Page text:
Easter Sweetness in a Bitter Bowl
The liturgy for Easter, the most glorious feast of the Christian calendar, proclaims the fulfillment of Christ's mission on earth. It urges the faithful Christian who has taken up the cross to cast off his sorrow and share in the triumph of Christ. Although the feast inspires Herbert to attempt joyful lyrics that celebrate the Resurrection, he must struggle to overcome the abiding sorrow that frequently impairs his ability to sing. The first source of sorrow, inherent in the feast itself, proceeds from the proximity of Good Friday and Easter: Herbert understands that joy succeeds repentance, yet repentance lingers in a person like Herbert who accepts and regrets his responsibility for the crucifixion. The second source is personal: Herbert's suffering and self-doubts, not subject to liturgical seasons or ceremonies, often supersede the call to celebrate. The third source is artistic: Herbert sees the historic Jesus as the abiding presence in his life. Jesus is his audience and confidant; thus the majesty of the glorious, resurrected Lord may affect this intimacy and create a distance between the poet and his immediate audience. Herbert's aesthetic task, then, is to express his conflicting emotions with one human voice and to accommodate in his song both the sorrow he feels and the joy he anticipates.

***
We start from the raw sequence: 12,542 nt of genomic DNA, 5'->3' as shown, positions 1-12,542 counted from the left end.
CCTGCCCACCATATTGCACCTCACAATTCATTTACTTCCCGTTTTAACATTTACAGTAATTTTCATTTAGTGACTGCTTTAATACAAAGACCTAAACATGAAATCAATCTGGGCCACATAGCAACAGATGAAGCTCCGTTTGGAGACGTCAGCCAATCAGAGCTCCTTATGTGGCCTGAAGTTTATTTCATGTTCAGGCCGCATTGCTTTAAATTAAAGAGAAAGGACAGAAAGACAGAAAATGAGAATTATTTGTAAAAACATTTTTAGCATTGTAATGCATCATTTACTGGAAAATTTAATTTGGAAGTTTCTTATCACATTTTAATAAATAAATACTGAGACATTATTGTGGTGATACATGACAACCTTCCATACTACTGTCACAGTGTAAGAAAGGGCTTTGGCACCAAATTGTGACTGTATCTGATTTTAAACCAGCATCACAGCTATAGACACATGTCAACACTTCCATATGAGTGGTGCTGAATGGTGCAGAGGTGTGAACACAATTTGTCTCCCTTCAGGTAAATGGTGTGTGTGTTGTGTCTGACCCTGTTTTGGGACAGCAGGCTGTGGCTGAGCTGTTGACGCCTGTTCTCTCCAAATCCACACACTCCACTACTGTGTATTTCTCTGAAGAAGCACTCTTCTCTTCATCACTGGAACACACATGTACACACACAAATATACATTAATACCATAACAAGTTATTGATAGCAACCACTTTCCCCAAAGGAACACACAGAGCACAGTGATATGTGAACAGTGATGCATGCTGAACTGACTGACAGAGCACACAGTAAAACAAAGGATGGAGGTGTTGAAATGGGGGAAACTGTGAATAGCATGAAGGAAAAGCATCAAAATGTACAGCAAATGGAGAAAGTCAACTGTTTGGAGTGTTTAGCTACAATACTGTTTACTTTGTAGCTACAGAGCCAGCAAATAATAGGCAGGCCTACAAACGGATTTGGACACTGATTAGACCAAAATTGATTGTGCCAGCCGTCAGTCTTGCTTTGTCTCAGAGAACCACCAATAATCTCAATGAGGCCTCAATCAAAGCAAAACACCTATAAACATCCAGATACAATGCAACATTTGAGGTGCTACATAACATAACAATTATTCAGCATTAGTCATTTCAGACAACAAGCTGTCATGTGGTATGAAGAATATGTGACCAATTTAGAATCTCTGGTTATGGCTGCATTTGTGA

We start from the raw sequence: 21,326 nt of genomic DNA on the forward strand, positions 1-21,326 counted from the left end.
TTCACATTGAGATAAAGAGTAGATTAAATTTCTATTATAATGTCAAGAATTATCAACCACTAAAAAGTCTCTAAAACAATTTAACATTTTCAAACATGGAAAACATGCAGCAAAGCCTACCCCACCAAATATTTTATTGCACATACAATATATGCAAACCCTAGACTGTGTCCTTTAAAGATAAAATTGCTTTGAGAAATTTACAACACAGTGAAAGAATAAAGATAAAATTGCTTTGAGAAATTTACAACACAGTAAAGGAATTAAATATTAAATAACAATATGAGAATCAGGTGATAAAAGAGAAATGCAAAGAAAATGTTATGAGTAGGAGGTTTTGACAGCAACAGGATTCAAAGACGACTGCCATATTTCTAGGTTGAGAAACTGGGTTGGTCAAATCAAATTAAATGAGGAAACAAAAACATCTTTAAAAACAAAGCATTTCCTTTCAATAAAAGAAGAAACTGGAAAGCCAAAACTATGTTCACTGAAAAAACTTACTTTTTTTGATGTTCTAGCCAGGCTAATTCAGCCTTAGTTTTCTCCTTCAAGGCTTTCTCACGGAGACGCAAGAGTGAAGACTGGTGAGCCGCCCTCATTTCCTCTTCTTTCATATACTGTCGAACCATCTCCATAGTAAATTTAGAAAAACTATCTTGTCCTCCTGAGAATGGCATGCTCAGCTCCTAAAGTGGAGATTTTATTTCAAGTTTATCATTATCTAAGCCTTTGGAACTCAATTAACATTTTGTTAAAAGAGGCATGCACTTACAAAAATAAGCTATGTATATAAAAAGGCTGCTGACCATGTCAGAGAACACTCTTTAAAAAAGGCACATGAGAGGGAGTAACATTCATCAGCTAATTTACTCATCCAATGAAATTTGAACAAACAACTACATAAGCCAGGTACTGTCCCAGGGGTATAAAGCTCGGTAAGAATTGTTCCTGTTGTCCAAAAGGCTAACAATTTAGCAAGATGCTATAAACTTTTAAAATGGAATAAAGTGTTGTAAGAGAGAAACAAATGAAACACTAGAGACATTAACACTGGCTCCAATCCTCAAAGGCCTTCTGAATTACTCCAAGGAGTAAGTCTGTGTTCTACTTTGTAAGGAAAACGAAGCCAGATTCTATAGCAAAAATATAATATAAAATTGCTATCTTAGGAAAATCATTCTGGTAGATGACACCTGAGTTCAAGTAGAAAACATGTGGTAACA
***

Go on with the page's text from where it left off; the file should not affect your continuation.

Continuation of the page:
The youthful Herbert, an academician who believes he can control his emotions, tries to force distinctions between religious joy and human sorrow. Because he does not trust in the harmony of dissonant feelings, he often finds himself alienated from his purpose—and himself. He tries to cajole or scold the self into embracing the “appropriate” response. Many of the lyrics in the Williams manuscript provide evidence of this strategy, where